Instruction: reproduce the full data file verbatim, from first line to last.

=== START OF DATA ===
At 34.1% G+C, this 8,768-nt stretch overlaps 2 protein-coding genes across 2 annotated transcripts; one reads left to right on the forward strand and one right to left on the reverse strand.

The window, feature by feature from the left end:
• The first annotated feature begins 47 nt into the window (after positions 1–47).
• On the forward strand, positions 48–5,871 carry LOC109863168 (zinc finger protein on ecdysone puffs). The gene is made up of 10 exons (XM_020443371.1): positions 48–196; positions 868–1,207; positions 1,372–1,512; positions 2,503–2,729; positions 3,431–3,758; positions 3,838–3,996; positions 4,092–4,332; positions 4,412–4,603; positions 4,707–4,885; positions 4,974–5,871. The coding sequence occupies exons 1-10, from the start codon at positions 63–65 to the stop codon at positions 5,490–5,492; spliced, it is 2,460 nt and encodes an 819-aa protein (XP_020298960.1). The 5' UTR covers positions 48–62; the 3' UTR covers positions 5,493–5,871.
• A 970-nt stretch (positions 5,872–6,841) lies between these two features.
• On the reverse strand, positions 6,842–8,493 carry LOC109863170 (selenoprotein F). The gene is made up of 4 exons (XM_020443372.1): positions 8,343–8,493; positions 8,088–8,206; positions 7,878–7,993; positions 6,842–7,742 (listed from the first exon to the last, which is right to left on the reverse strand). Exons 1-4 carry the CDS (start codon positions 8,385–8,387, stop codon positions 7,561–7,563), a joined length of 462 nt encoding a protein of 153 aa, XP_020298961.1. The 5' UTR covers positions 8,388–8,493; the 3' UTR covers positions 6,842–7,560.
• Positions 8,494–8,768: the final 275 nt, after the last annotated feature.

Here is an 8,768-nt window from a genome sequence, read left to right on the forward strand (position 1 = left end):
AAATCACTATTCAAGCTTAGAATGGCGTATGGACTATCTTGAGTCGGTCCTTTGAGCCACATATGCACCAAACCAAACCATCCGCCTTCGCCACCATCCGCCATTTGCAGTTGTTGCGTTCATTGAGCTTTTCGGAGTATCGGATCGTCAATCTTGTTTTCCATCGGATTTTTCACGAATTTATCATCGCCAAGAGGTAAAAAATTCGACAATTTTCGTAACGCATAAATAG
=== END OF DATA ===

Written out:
At 34.1% G+C, this 8,768-nt stretch overlaps 2 protein-coding genes across 2 annotated transcripts; one reads left to right on the forward strand and one right to left on the reverse strand.

The window, feature by feature from the left end:
• The first annotated feature begins 47 nt into the window (after positions 1–47).
• On the forward strand, positions 48–5,871 carry LOC109863168 (zinc finger protein on ecdysone puffs). The gene is made up of 10 exons (XM_020443371.1): positions 48–196; positions 868–1,207; positions 1,372–1,512; positions 2,503–2,729; positions 3,431–3,758; positions 3,838–3,996; positions 4,092–4,332; positions 4,412–4,603; positions 4,707–4,885; positions 4,974–5,871. The coding sequence occupies exons 1-10, from the start codon at positions 63–65 to the stop codon at positions 5,490–5,492; spliced, it is 2,460 nt and encodes an 819-aa protein (XP_020298960.1). The 5' UTR covers positions 48–62; the 3' UTR covers positions 5,493–5,871.
• A 970-nt stretch (positions 5,872–6,841) lies between these two features.
• On the reverse strand, positions 6,842–8,493 carry LOC109863170 (selenoprotein F). The gene is made up of 4 exons (XM_020443372.1): positions 8,343–8,493; positions 8,088–8,206; positions 7,878–7,993; positions 6,842–7,742 (listed from the first exon to the last, which is right to left on the reverse strand). Exons 1-4 carry the CDS (start codon positions 8,385–8,387, stop codon positions 7,561–7,563), a joined length of 462 nt encoding a protein of 153 aa, XP_020298961.1. The 5' UTR covers positions 8,388–8,493; the 3' UTR covers positions 6,842–7,560.
• Positions 8,494–8,768: the final 275 nt, after the last annotated feature.

Here is an 8,768-nt window from a genome sequence, read left to right on the forward strand (position 1 = left end):
AAATCACTATTCAAGCTTAGAATGGCGTATGGACTATCTTGAGTCGGTCCTTTGAGCCACATATGCACCAAACCAAACCATCCGCCTTCGCCACCATCCGCCATTTGCAGTTGTTGCGTTCATTGAGCTTTTCGGAGTATCGGATCGTCAATCTTGTTTTCCATCGGATTTTTCACGAATTTATCATCGCCAAGAGGTAAAAAATTCGACAATTTTCGTAACGCATAAATAG